I agree with mosk that there's no definitive answer. Everything I've said above is an example of how you could approach it. For instance, I'm sure there are guitarists who start by mastering the strumming pattern and then adding the chord changes. I doubt that's very common, but I don't see anything wrong with it.

If you've been playing guitar for several years and aren't yet at the point of playing one song, that suggests you haven't been practicing very consistently. Practicing at least half an hour a day is recommended as a minimum. If you do much less than that, it's not that you won't get to the point of playing a song competently — I'm sure you will — but you're not likely to become a fluent, creative guitarist if you're practicing only occasionally.
posted by John Cohen at 8:15 PM on September 18, 2012 [1 favorite]


If you don't want to get the program, the process is the same. Figure out what hand movements you need to make to play it slow perfectly. Then play it like that while moving up the tempo until you can play it fast perfectly.

Use a metronome.

Be honest with yourself - if you messed up, do it again until you've got it. Try to figure out why you didn't get it that time - did you not remember the chord? Play that transition over and over until you could never forget that chord. Does your finger always slip on a certain note? Slow it down until you figure out how to make your finger not slip. Then speed it up.
posted by 3FLryan at 8:16 PM on September 18, 2012


If you can read the tabs easily, then you are far ahead of the game. I'm guessing the tune you have in mind seems to be possible. Here's what I do with new stuff.

Close the door. Tell everyone to leave you alone.

Go slow until your fingers get the pattern.

Repeat until you fall asleep.

Do this every day for a week, or until you are so sick of this song that you hate even the thought of it, but you are sure your fingers know how to do it all the way from start to stop without making a mistake.

Don't try to play anything else for the whole week. Gradually increase your tempo until you are at the speed the tune requires. Don't jump ahead. If a passage is hard, then slow down and finesse your way through it until you can do it smoothly.

Okay, you don't have to practice until you actually fall asleep. A couple hours per session will do fine. Or even half an hour, so long as you stay focused. The idea is to build muscle memory.
posted by mule98J at 10:06 PM on September 18, 2012


Mostly, it requires a lot of practice. Acquire the tab for it, if you want, or listen to the song and figure it out yourself, then break it down into its component riffs, chord changes, etc. Once I could play these, I would put it together and, sometimes, play along with the CD.

Naturally this requires a lot of practice. Practice, practice, practice. If you want to be decent at what you're playing, you should plan on practicing daily, for at least half an hour. This should be dedicated time, without interruption.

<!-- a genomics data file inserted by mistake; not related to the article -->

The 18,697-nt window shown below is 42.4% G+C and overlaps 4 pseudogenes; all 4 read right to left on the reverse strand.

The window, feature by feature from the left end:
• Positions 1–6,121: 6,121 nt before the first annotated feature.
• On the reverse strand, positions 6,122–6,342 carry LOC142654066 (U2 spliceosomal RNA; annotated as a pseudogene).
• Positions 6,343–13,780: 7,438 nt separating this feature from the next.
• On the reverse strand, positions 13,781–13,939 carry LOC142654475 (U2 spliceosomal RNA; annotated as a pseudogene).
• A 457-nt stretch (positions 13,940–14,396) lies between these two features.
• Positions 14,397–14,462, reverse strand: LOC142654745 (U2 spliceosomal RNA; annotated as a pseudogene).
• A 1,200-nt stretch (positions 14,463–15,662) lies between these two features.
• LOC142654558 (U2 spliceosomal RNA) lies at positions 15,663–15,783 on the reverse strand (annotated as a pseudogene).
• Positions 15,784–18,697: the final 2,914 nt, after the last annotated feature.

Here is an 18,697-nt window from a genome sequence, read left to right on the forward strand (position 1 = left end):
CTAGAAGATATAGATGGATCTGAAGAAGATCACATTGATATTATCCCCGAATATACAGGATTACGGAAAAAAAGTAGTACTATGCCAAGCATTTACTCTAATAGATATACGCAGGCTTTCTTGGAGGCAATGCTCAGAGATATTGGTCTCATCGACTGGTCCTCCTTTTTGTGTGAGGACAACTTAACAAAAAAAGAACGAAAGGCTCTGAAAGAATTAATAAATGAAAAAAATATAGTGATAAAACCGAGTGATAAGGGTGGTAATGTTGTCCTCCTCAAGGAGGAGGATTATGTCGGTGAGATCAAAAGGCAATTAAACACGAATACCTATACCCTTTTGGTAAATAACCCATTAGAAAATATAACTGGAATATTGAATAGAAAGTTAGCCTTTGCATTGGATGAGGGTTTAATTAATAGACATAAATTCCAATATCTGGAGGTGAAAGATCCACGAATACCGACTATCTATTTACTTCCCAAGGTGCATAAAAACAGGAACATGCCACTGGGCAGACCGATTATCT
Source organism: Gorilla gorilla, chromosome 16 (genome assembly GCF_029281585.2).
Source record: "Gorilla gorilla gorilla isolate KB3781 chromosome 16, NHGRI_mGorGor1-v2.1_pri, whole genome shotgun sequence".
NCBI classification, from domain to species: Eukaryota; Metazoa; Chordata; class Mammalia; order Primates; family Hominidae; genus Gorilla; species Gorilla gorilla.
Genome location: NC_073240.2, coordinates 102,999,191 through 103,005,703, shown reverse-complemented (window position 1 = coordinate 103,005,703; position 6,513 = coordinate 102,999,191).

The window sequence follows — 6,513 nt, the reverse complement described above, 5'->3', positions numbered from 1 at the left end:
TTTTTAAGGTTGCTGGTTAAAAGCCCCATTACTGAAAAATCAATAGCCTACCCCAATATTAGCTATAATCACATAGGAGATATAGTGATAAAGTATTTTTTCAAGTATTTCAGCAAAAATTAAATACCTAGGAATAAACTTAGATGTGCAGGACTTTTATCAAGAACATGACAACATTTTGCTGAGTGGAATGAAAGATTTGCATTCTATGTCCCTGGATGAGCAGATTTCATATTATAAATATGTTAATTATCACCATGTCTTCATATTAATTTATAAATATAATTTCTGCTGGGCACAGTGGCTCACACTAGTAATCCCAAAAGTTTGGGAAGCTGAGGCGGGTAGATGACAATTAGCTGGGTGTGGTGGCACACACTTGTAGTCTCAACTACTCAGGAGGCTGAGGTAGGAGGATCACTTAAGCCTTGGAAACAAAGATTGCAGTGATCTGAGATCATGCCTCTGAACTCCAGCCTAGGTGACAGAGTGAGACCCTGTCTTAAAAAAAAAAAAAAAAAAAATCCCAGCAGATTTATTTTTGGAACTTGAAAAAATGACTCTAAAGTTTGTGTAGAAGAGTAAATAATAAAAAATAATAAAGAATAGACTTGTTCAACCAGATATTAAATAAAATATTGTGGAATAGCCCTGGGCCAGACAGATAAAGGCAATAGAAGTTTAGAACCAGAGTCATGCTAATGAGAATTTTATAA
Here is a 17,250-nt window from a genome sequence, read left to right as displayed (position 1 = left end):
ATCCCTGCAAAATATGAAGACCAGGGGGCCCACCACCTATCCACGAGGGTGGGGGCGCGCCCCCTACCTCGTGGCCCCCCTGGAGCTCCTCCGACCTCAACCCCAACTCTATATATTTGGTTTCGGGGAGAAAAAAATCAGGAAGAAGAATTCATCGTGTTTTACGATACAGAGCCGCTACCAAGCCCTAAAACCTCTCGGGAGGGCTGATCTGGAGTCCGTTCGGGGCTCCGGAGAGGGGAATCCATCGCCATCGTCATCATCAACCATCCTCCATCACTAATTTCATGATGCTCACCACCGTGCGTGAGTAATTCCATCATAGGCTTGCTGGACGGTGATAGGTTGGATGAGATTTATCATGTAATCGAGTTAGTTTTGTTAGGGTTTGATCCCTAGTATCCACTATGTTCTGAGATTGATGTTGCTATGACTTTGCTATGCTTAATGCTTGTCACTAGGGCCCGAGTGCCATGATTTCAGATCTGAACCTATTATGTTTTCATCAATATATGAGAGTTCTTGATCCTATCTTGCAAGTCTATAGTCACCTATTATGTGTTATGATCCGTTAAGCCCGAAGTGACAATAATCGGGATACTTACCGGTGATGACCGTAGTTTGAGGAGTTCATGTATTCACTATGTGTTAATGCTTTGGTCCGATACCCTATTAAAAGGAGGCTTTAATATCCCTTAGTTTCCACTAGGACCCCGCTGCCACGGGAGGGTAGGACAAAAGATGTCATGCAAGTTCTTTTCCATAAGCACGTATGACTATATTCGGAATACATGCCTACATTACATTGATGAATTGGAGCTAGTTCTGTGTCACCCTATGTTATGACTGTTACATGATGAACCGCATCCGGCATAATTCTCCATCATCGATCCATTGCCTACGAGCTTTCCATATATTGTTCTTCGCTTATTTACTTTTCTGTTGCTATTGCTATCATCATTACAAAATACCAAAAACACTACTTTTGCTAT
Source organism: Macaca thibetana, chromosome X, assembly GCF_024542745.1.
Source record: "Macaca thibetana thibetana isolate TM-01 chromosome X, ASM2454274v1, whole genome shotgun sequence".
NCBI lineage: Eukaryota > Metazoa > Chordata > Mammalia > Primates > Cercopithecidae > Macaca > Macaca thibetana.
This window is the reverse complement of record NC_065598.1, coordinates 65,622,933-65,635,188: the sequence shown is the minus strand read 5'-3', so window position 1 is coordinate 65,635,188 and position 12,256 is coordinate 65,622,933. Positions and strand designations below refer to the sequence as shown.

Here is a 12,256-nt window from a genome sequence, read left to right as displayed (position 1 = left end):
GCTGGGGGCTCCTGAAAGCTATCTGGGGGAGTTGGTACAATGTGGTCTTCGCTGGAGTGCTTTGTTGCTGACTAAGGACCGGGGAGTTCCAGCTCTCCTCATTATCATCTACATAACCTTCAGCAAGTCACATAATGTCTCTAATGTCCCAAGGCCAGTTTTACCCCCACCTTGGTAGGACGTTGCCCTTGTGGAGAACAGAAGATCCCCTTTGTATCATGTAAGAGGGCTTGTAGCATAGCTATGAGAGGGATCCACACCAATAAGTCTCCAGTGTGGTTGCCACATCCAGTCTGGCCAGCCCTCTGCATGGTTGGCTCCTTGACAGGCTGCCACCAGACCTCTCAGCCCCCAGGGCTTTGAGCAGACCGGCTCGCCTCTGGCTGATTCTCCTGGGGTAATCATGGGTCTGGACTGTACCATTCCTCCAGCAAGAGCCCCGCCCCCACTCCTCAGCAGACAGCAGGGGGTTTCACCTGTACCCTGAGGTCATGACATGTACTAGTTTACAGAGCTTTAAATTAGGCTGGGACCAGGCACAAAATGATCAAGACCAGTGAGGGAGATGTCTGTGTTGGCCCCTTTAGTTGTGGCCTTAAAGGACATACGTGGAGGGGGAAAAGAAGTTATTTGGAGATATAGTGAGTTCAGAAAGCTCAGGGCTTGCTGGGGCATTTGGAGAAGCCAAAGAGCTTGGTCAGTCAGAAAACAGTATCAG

posted by Hylas at 11:39 PM on September 18, 2012


Here is the JustinGuitar Transcribing course.
posted by Silvertree at 6:46 AM on September 19, 2012 [1 favorite]


As general advice, you probably aren't improving much because you aren't doing *deliberate* practice when you "screw around". Deliberate practice includes things like chord runs to stretch your fingers/improve muscle memory, practicing "hard" on songs you aren't good at, and the like.

3FLryan's advice is great for this sort of thing, it will force you to get better and better at a song until you get the whole thing. Then move on to the next one. The more time you can squeeze in for deliberate practicing, the faster you will improve, but I guarantee that any amount of deliberate practice will help you improve much more rapidly than you are now.
posted by zug at 7:15 AM on September 19, 2012 [1 favorite]


There is probably a guitar tutorial for any song you may want on youtube.
Quality varies ,Tonedr has some of the best I've seen.
posted by canoehead at 7:42 AM on September 19, 2012


Perfect practice makes practice perfect.

Also some great advice from a GREAT guitar player regarding stuff people play wrong.

http://www.youtube.com/watch?v=ldAEq61UMec&feature=player_detailpage#t=304s

I've heard this from other musicians as well, LISTEN to the song several times before trying to play it. Don't just dig in and start playing. If you don't pay attention and put in a little focused listening, you may not ever get it right. As in the video you might keep on going ahead playing Chuck Berry wrong. Don't do that.
posted by Che boludo! at 12:14 PM on September 19, 2012


Thanks for all the advice.

So: practice. That makes sense.

Thanks too for all of the specific advice. I do have GuitarPro, which I like - I'll try slowing it way down and working up. Cheers all.
posted by iftheaccidentwill at 5:31 PM on September 19, 2012